These results are relevant to policy. In particular, while the analysis is limited in what it can say about actual beneficiaries of the existing Canada Scholarships Program, which encourages university students to enter the sciences and engineering, it certainly paints a picture of these fields which is perhaps at odds with the common presumptions underlying the programs. If there is such a demand for NSE graduates, why aren't their earnings higher? This is especially true for the agricultural and biological sciences, where earnings are uniformly lower than for the other NSE groups as well as in relation to the Non-NSE graduates. With 50 percent of the scholarships reserved for women, and the majority of NSE women in the AGBIOSC fields, are women being, encouraged to enter fields where they are likely to have disappointing careers? Furthermore, the disappointing results hold across almost the full array of measures employed, both subjective and objective, regarding evaluations of the educational experience and the record of labour market achievement.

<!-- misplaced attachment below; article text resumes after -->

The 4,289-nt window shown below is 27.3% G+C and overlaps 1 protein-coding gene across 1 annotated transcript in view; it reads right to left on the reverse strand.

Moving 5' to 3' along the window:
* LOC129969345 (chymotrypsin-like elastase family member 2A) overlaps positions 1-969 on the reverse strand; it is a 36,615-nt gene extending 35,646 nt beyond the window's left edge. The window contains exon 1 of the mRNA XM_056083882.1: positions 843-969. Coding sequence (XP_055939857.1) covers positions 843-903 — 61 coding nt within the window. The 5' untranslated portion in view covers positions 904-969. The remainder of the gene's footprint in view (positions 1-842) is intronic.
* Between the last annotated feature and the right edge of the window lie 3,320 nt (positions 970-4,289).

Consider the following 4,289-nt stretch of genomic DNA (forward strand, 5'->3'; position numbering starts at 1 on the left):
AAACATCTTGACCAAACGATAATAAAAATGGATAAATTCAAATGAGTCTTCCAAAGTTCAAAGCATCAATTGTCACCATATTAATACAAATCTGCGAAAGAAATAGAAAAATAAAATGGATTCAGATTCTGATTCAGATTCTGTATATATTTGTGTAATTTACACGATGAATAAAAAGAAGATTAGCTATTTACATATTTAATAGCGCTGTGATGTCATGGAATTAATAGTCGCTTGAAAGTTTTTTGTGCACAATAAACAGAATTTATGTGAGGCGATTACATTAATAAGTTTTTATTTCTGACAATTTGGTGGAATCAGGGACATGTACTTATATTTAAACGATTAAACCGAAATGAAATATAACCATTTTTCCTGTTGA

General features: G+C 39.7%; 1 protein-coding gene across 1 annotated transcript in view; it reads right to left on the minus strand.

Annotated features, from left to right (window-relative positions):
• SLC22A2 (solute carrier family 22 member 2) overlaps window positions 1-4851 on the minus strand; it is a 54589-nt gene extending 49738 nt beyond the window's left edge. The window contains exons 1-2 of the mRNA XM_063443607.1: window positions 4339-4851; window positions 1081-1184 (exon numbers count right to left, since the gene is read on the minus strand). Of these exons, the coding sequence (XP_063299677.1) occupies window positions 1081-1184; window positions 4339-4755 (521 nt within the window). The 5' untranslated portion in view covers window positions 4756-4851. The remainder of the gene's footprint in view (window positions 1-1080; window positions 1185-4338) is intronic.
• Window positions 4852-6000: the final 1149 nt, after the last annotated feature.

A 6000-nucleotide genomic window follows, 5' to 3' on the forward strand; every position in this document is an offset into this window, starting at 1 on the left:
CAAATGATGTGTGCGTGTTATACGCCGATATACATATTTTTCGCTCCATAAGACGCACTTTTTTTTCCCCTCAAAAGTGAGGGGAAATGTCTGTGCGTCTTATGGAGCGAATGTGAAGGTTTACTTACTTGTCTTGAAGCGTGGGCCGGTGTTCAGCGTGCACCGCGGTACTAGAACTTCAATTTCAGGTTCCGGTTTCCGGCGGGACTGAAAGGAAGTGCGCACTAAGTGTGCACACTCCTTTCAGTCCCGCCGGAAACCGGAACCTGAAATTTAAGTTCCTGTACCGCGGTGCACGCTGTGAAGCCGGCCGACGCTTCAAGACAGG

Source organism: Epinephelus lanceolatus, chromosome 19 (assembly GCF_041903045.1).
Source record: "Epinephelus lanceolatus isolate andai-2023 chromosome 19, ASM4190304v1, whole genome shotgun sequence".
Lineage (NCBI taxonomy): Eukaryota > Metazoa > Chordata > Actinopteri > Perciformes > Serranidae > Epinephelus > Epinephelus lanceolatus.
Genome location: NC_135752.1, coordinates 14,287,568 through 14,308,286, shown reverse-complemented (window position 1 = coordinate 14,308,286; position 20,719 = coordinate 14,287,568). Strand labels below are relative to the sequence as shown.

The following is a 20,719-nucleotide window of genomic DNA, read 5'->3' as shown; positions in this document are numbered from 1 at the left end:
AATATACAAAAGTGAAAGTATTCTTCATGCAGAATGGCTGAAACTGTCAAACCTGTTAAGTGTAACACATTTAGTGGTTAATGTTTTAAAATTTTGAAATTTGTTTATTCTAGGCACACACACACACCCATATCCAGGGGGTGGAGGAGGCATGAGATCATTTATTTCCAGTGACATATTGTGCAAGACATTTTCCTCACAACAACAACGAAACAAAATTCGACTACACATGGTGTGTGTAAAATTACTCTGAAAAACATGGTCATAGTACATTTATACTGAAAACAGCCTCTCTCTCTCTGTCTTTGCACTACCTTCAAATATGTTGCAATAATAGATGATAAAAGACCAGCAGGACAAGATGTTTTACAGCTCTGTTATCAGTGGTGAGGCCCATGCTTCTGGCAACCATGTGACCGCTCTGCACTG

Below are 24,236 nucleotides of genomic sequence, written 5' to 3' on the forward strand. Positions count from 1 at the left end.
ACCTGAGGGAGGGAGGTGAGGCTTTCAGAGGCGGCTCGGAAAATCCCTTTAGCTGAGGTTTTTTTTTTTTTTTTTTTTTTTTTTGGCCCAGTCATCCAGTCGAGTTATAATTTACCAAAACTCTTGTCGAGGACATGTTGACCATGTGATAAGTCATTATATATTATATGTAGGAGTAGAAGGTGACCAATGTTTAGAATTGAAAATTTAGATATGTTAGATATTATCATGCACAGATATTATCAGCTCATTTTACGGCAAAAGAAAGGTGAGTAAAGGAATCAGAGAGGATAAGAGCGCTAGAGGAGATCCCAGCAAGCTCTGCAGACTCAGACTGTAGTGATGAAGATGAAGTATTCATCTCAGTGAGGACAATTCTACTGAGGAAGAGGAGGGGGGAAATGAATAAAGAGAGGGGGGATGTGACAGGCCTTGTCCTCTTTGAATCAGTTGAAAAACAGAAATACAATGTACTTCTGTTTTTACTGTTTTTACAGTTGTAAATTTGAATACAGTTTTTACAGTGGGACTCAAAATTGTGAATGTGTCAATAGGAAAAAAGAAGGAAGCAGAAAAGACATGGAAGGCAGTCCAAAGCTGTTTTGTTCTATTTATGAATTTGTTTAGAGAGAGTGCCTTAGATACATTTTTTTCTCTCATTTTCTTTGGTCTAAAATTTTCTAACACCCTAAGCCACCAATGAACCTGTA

The news is, however, by no means all bad. The ENG and MATHSCI men and women (four of the six NSE sex-education groups) have considerably higher earnings than Non-NSE two years after Graduation, and this must be considered as at least somewhat affirming of the Canada Scholarships Program. Further, the ENG and MATHSCI women's advantages hold as strongly a full five years after graduation, which would seem to validate, at least partly, the stated goal of encouraging women to enter the sciences. On the other hand, the ENG and MATHSCI men are characterized by only average or slightly above average earnings in the later year, while the AGBIOSC men and women have, as noted, consistently lower earnings. In summary, four of the six scholarship recipient groups do no better than other graduates in the longer term, and two of these have decidedly dismal performances.